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Electroanatomic Determinants of Atrial Flutter Circuits

Type I (Counterclockwise, Common) Atrial Flutter (after a sketch for Dr. Gregory K. Feld, University of California - San Diego, CA)
Role of Crista Terminalis in Atrial Electrical Compartmentalization(based on work by Dr. Michel Haissaguerre, Bordeaux, France; and Dr. M. Lesh, Arrhythmia Service, UCSF, San Francisco, CA)
Atypical Atrial Flutters(coming soon)

Counterclockwise Atrial Flutter

Atrial flutter is a stable monomorphic intra-atrial macroreentrant tachycardia which has been described in all ages but most commonly occurs in patients with ischemia or pressure/volume overload. In a substantial majority of cases the substrate for generalization to atrial fibrillation is already present and hence a majority of atrial flutters eventually transition to fibrillation. As a rule atrial flutters depend on a protected isthmus to provide critical spatial and temporal delay in maintaining a large, stable circuit. Ablation of this isthmus destroys the circuit. The most common circuit in humans is a counterclockwise loop down the trabeculated side of the crista terminalis and up the septum through an isthmus between IVC, TA, and CS (type I flutter). Cartoon of tricuspid annulus shown as hatched band.(Figure after Greg K. Feld MD, UCSD Electrophysiology, San Diego, CA.)

Crista Terminalis "Hard" Boundary to Electrical Activity?

crista haiss

Left. This open right atrium (from a fluoro spot shot) shows the relative positions of specialized mapping catheters and a 10-mHz intracardiac ultrasound catheter used to define the anatomic landmarks and barriers to type 1 atrial flutter.
Along the crista terminalis (displaced with the open flap of RA free wall) lies a special 20-pole fitted catheter to map conduction along and across this thick muscular ridge. Against the septum is another catheter to characterize wavefronts moving up and down the septum.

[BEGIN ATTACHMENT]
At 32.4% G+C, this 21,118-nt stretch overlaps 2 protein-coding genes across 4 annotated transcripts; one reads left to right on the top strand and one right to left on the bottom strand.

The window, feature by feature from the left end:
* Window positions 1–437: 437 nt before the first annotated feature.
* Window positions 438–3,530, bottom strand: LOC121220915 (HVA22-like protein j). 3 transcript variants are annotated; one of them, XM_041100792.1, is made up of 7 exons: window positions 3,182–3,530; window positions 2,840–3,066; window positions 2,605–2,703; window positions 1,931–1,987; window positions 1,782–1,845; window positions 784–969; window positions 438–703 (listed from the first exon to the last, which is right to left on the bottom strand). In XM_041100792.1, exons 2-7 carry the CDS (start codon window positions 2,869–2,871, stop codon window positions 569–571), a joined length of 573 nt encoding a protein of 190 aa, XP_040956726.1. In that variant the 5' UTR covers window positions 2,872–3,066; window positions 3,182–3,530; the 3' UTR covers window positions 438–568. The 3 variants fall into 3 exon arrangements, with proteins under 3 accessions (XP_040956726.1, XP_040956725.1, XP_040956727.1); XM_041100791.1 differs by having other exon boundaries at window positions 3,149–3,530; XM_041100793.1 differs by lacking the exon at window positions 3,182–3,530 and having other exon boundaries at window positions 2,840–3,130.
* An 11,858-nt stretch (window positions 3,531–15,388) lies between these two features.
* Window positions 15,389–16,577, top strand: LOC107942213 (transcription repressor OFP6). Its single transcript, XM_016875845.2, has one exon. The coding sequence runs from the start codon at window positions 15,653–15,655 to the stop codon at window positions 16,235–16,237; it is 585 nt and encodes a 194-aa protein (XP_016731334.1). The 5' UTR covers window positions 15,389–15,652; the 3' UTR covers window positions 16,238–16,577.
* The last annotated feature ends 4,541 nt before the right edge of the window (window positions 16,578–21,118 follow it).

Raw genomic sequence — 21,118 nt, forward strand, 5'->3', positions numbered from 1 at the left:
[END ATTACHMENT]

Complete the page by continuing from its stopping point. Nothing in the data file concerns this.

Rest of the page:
In the most common form of flutter, ablation at the narrow channel between IVC and TV (sharply flexed catheter in foreground on left) is relatively simple and usually curative. The fibrous valve rings and smooth muscle ostia are absolute barriers to conduction; a small band of slowly-conducting transitional myocardium threads through this gap.

Right. Another specialized 14-pole atrial mapping catheter used to record simultaneously from the septum (proximal four to six electrodes) and the RA free wall (distal eight electrodes) to determine conduction delay across the crista terminalis. When lone AF or atrial flutter is present in a young person, automatic foci with very high intrinsic rates may sometimes be found in the fossa ovalis region in this manner. These foci drive the atria so rapidly that wave fragmentation and reentry occur, causing AF. Ablating them largely terminates the AF. Populations of myocytes in and around the fossa ovalis and atrial septum have been shown to be capable of such automaticity in the normal heart in dogs and in humans.

(Diagram adapted from fluoro images courtesy of Dr. Michael Lesh, Arrhythmia Services, University of California - San Francisco; and Dr. Michel Haissaguerre, Hopital Cardiologique du Haut-Leveque, Bordeaux, France.

Atypical Atrial Flutters

Atrial flutter circuits may encompass any part of the two atria, including left atrial structures, so long as conditions for reentry are met. As the wave of depolarization meanders around electrical barriers (scars, vessels, valves, suture lines) through narrow areas with impaired conduction, it eventually returns to its region of origin which has since repolarized, giving rise to the endless loop. Thus right or left atrial incisions, including atrial septum repairs, transplant anastomoses, and valve repairs, can give rise to reentrant atrial tachycardias and flutters of bizarre morphology requiring detailed, simultaneous 3-D mapping of both atria to identify appropriate ablation sites. Coming soon: An example of atypical atrial flutter in the setting of old atrial incisions.

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All images, text, and captions ©2000 - 2003 Starr Kaplan.